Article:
Modern Mermaids

Asenath Nicholson
Chapter XX (3) | Start of Chapter

The employment of females here, though I had seen a little of it before, was of that degrading kind, that I felt like revolting from the sight. Men and women go out in boats, to gather sea-weed that adheres to the rocks, which is used for manure. They take a long pole with hooks upon the end, wade in, standing often to the armpits in water, and scrape the weed from the rocks, put it in the boats, and the men take it to shore; the women remaining in the sea often through the day. At night they take a basket-full upon their backs, and bend to their wretched cabins, to boil their potatoes, and lie down upon the straw; and in the morning awake to the same hopes, and go to the same employment. Woman is here worse than a beast of burden, because she is often made to do what the beast never does.[17]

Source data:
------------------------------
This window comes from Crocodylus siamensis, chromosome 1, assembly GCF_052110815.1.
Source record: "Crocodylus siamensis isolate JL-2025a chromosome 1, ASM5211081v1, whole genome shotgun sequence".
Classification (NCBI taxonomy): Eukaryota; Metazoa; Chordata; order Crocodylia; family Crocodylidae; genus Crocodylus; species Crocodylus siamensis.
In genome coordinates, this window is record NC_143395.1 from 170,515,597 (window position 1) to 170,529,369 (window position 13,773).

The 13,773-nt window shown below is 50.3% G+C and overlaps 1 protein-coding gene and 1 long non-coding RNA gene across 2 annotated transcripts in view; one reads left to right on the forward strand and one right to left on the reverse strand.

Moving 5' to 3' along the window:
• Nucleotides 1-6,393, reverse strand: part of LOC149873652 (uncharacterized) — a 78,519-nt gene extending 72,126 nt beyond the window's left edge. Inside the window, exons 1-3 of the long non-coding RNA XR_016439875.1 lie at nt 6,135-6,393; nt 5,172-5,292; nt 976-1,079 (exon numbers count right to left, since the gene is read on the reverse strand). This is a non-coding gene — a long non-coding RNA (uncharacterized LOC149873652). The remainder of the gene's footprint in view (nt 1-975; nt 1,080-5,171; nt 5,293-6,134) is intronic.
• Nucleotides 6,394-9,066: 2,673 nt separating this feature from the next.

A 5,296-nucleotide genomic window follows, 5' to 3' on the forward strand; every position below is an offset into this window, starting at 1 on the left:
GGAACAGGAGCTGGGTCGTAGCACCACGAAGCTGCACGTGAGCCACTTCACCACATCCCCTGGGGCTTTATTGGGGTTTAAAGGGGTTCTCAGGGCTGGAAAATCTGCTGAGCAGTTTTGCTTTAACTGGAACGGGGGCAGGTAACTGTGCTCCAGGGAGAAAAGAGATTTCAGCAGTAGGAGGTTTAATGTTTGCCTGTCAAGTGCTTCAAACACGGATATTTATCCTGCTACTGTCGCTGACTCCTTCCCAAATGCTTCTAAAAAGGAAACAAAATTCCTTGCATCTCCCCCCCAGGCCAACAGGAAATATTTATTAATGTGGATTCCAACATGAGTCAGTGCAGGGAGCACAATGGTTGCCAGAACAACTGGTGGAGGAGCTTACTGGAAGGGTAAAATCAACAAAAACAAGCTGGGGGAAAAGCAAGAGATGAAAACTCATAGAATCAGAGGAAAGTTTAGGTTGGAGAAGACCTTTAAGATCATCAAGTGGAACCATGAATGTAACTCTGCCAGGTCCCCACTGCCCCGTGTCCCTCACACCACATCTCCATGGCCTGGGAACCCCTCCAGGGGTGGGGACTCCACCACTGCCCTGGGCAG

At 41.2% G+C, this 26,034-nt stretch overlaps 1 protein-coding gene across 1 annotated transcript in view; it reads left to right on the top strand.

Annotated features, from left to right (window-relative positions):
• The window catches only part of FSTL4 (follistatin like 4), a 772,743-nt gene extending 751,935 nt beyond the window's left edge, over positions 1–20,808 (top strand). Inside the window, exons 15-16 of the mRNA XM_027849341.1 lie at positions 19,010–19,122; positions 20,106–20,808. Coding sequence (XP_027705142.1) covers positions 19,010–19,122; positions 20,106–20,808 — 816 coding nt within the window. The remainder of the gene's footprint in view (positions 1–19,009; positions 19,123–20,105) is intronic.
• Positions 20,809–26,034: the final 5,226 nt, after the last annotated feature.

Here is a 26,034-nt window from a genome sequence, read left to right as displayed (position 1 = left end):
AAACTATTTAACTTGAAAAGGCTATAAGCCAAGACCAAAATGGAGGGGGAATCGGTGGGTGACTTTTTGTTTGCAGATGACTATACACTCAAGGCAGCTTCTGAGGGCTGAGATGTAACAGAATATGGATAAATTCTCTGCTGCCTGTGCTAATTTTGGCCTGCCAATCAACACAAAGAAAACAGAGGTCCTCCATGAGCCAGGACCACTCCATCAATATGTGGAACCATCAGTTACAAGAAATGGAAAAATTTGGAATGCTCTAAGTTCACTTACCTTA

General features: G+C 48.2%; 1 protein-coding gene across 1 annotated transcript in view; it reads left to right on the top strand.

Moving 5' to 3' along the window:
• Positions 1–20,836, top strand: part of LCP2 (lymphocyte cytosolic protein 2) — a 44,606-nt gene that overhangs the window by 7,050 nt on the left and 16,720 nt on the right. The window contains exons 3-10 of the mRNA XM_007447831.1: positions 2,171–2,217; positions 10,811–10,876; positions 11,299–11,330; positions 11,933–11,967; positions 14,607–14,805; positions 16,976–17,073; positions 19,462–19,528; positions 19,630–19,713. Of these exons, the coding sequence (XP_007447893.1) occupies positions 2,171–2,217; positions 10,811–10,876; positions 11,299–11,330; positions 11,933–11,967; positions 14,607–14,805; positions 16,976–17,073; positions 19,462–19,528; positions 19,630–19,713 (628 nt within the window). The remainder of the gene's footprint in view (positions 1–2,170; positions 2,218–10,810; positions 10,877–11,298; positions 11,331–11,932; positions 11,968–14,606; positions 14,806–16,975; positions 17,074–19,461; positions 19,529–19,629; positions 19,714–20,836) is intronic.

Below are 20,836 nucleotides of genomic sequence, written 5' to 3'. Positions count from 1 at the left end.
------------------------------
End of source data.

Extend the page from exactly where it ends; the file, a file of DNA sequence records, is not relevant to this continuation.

Ireland’s Welome to the Stranger is one of the best accounts of Irish social conditions, customs, quirks and habits that you could wish for. The author, Mrs Asenath Nicholson, was an American widow who travelled extensively in Ireland on the eve of the Great Famine and meticulously observed the Irish peasantry at work and play, as well as noting their living conditions and diet. The book is also available from Kindle.